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Another variant of the Tyobrien riddle of the week.

With two, I’m similar
With three, I’m grey
With four, I lose
With five, I’m loud
With six, I’ve suffered
With seven, I’ve fought

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    $\begingroup$ If ItsPete's answer is correct, we need to clarify what is meant by a Tyobrien riddle. The example pointed to doesn't define it, and shows by example that it is composed of a series of words where each successive word is the prior word with a single letter appended. At the time these were created that was the convention. At least one variant appeared where it was a series of words with each successor being the prior word with one letter prepended, and we've seen others since (pseudo-Tyobriens?) where each successor word was the previous with one new letter added to one of its ends. $\endgroup$ – Rubio Mar 11 at 6:24
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    $\begingroup$ I am unaware of examples where a puzzle with arbitrary slices of increasing length out of a principal word was called a "Tyobrien" and, given that someone with no prior knowledge of the puzzle type would get an entirely wrong impression from the non-explanatory link to the archetype puzzle given here, this puzzle is actually not defined (or, arguably, is misdefined), which is unfair to the solver. You should probably include the rules you're using as part of the puzzle, rather than leave it to the reader to guess from (not provided!) historical context. $\endgroup$ – Rubio Mar 11 at 6:29
  • $\begingroup$ @Rubio I understand your concern on how this differs from Tyobrien’s original interpretation. Nevertheless, he did not impose a restriction that subsequent words in length should encompass all letters of the smaller substring. That pattern is only inferred from the answer. Riddles have evolved over time, many vastly differ from their first interpretation. Take the Vowelburgers for example; the buns were supposed to be consonants while there is at least one riddle with a vowel bun. $\endgroup$ – Ébe Isaac Mar 11 at 9:23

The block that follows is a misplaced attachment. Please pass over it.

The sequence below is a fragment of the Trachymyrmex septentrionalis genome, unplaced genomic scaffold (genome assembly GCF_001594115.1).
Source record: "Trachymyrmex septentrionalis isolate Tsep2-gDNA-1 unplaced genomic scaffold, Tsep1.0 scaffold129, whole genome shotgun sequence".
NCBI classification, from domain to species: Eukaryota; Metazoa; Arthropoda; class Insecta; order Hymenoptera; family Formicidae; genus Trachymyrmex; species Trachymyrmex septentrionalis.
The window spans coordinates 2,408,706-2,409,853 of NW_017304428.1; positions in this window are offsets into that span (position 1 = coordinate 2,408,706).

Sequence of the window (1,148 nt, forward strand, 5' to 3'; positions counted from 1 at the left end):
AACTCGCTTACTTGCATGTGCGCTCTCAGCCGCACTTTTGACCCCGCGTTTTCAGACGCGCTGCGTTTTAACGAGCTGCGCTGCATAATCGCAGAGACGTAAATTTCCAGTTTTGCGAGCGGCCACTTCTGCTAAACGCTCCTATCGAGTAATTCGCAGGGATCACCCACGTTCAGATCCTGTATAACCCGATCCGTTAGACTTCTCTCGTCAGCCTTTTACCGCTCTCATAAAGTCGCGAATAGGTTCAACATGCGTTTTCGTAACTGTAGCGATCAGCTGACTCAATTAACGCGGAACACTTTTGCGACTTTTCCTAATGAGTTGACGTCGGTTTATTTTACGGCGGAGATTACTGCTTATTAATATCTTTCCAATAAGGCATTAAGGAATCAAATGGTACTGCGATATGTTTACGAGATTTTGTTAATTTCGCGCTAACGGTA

• $\begingroup$ Rules variations are fine - when disclosed. But labeling a puzzle as something people (believe they) understand the rules for, and then not following those rules, is something altogether different. The vowelburger variants are advertised as variants so there’s no surprise. That makes a difference. $\endgroup$ – Rubio Mar 11 at 9:27
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    $\begingroup$ @Rubio I do agree, but I still believe that the link provided does not mislead the solvers. To add on, consider the famous Riley riddle: the affixes overlap. However, many of the most voted riddles don’t. But I must agree with you on the grounds that this is a variant. That I suppose must be edited into the puzzle :) $\endgroup$ – Ébe Isaac Mar 11 at 9:32
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I think it could be:

Clashed

With two, I’m similar

as

With three, I’m grey

ash

With four, I lose

shed

With five, I’m loud

clash

With six, I’ve suffered

lashed

With seven, I’ve fought

clashed

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  • $\begingroup$ Welcome to Puzzing, and congrats on your first accepted answer, Pete! $\endgroup$ – Ébe Isaac Mar 12 at 6:37

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